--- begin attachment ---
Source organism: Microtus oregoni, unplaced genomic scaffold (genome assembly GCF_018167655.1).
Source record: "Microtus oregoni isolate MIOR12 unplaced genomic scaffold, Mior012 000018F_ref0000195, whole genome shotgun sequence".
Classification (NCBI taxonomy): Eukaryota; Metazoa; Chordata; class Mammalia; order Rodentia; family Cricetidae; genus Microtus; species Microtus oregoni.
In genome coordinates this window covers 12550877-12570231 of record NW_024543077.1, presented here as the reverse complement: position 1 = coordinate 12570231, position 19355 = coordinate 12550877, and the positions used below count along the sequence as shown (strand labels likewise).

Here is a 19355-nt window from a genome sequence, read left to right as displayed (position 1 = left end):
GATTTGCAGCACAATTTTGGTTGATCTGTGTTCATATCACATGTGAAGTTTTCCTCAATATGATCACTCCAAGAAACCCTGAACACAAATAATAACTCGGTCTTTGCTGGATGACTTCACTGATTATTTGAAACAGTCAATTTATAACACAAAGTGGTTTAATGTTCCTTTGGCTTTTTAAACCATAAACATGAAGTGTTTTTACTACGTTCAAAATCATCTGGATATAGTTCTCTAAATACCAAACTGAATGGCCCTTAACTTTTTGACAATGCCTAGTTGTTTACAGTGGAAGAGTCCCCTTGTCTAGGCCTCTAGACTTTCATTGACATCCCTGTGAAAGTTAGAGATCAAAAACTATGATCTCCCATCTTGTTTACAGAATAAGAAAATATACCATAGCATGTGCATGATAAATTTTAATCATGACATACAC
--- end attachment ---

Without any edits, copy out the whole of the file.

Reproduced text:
Source organism: Microtus oregoni, unplaced genomic scaffold (genome assembly GCF_018167655.1).
Source record: "Microtus oregoni isolate MIOR12 unplaced genomic scaffold, Mior012 000018F_ref0000195, whole genome shotgun sequence".
Classification (NCBI taxonomy): Eukaryota; Metazoa; Chordata; class Mammalia; order Rodentia; family Cricetidae; genus Microtus; species Microtus oregoni.
In genome coordinates this window covers 12550877-12570231 of record NW_024543077.1, presented here as the reverse complement: position 1 = coordinate 12570231, position 19355 = coordinate 12550877, and the positions used below count along the sequence as shown (strand labels likewise).

Here is a 19355-nt window from a genome sequence, read left to right as displayed (position 1 = left end):
GATTTGCAGCACAATTTTGGTTGATCTGTGTTCATATCACATGTGAAGTTTTCCTCAATATGATCACTCCAAGAAACCCTGAACACAAATAATAACTCGGTCTTTGCTGGATGACTTCACTGATTATTTGAAACAGTCAATTTATAACACAAAGTGGTTTAATGTTCCTTTGGCTTTTTAAACCATAAACATGAAGTGTTTTTACTACGTTCAAAATCATCTGGATATAGTTCTCTAAATACCAAACTGAATGGCCCTTAACTTTTTGACAATGCCTAGTTGTTTACAGTGGAAGAGTCCCCTTGTCTAGGCCTCTAGACTTTCATTGACATCCCTGTGAAAGTTAGAGATCAAAAACTATGATCTCCCATCTTGTTTACAGAATAAGAAAATATACCATAGCATGTGCATGATAAATTTTAATCATGACATACAC